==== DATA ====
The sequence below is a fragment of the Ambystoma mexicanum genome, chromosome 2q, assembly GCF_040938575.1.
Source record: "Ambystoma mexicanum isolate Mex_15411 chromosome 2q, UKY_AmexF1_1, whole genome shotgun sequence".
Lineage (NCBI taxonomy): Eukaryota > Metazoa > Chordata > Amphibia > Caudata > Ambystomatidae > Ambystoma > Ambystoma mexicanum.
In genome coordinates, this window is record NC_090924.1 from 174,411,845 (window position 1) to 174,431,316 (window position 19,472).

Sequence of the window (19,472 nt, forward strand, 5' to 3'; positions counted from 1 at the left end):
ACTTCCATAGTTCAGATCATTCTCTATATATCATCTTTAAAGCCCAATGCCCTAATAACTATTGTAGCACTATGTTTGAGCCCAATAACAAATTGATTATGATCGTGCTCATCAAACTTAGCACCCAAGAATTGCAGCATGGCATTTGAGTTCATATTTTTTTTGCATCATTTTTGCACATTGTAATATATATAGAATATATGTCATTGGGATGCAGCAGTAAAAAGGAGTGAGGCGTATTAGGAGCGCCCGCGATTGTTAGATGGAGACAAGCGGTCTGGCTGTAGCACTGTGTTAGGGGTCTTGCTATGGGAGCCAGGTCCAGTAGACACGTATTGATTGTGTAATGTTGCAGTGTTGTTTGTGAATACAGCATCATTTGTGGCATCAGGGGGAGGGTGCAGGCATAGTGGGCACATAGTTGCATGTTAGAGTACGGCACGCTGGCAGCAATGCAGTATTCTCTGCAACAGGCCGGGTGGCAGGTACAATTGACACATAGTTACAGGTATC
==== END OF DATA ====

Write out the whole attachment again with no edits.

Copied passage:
The sequence below is a fragment of the Ambystoma mexicanum genome, chromosome 2q, assembly GCF_040938575.1.
Source record: "Ambystoma mexicanum isolate Mex_15411 chromosome 2q, UKY_AmexF1_1, whole genome shotgun sequence".
Lineage (NCBI taxonomy): Eukaryota > Metazoa > Chordata > Amphibia > Caudata > Ambystomatidae > Ambystoma > Ambystoma mexicanum.
In genome coordinates, this window is record NC_090924.1 from 174,411,845 (window position 1) to 174,431,316 (window position 19,472).

Sequence of the window (19,472 nt, forward strand, 5' to 3'; positions counted from 1 at the left end):
ACTTCCATAGTTCAGATCATTCTCTATATATCATCTTTAAAGCCCAATGCCCTAATAACTATTGTAGCACTATGTTTGAGCCCAATAACAAATTGATTATGATCGTGCTCATCAAACTTAGCACCCAAGAATTGCAGCATGGCATTTGAGTTCATATTTTTTTTGCATCATTTTTGCACATTGTAATATATATAGAATATATGTCATTGGGATGCAGCAGTAAAAAGGAGTGAGGCGTATTAGGAGCGCCCGCGATTGTTAGATGGAGACAAGCGGTCTGGCTGTAGCACTGTGTTAGGGGTCTTGCTATGGGAGCCAGGTCCAGTAGACACGTATTGATTGTGTAATGTTGCAGTGTTGTTTGTGAATACAGCATCATTTGTGGCATCAGGGGGAGGGTGCAGGCATAGTGGGCACATAGTTGCATGTTAGAGTACGGCACGCTGGCAGCAATGCAGTATTCTCTGCAACAGGCCGGGTGGCAGGTACAATTGACACATAGTTACAGGTATC